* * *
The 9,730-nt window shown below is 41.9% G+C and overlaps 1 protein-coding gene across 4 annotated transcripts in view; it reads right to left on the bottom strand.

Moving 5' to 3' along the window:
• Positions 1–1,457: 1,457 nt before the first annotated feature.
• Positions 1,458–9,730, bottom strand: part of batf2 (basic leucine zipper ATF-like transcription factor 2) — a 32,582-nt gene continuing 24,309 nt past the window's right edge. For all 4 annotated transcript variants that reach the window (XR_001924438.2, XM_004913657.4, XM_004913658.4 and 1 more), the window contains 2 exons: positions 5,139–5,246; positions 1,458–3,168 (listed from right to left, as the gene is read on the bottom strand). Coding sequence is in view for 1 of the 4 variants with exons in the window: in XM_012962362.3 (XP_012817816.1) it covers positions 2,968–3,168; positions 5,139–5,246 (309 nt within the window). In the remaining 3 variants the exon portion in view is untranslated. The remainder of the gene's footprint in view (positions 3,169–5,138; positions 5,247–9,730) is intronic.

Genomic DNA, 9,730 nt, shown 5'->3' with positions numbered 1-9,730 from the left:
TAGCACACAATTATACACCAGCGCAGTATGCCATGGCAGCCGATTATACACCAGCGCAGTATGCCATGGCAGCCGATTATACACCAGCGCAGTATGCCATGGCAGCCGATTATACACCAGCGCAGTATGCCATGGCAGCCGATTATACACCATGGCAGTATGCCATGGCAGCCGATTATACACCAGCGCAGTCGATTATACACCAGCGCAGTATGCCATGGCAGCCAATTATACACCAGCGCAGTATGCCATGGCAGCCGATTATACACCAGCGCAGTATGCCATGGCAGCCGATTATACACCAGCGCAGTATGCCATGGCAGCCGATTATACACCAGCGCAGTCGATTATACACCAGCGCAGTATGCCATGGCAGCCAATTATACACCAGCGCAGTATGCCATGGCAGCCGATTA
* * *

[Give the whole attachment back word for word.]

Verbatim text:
The 9,730-nt window shown below is 41.9% G+C and overlaps 1 protein-coding gene across 4 annotated transcripts in view; it reads right to left on the bottom strand.

Moving 5' to 3' along the window:
• Positions 1–1,457: 1,457 nt before the first annotated feature.
• Positions 1,458–9,730, bottom strand: part of batf2 (basic leucine zipper ATF-like transcription factor 2) — a 32,582-nt gene continuing 24,309 nt past the window's right edge. For all 4 annotated transcript variants that reach the window (XR_001924438.2, XM_004913657.4, XM_004913658.4 and 1 more), the window contains 2 exons: positions 5,139–5,246; positions 1,458–3,168 (listed from right to left, as the gene is read on the bottom strand). Coding sequence is in view for 1 of the 4 variants with exons in the window: in XM_012962362.3 (XP_012817816.1) it covers positions 2,968–3,168; positions 5,139–5,246 (309 nt within the window). In the remaining 3 variants the exon portion in view is untranslated. The remainder of the gene's footprint in view (positions 3,169–5,138; positions 5,247–9,730) is intronic.

Genomic DNA, 9,730 nt, shown 5'->3' with positions numbered 1-9,730 from the left:
TAGCACACAATTATACACCAGCGCAGTATGCCATGGCAGCCGATTATACACCAGCGCAGTATGCCATGGCAGCCGATTATACACCAGCGCAGTATGCCATGGCAGCCGATTATACACCAGCGCAGTATGCCATGGCAGCCGATTATACACCATGGCAGTATGCCATGGCAGCCGATTATACACCAGCGCAGTCGATTATACACCAGCGCAGTATGCCATGGCAGCCAATTATACACCAGCGCAGTATGCCATGGCAGCCGATTATACACCAGCGCAGTATGCCATGGCAGCCGATTATACACCAGCGCAGTATGCCATGGCAGCCGATTATACACCAGCGCAGTCGATTATACACCAGCGCAGTATGCCATGGCAGCCAATTATACACCAGCGCAGTATGCCATGGCAGCCGATTA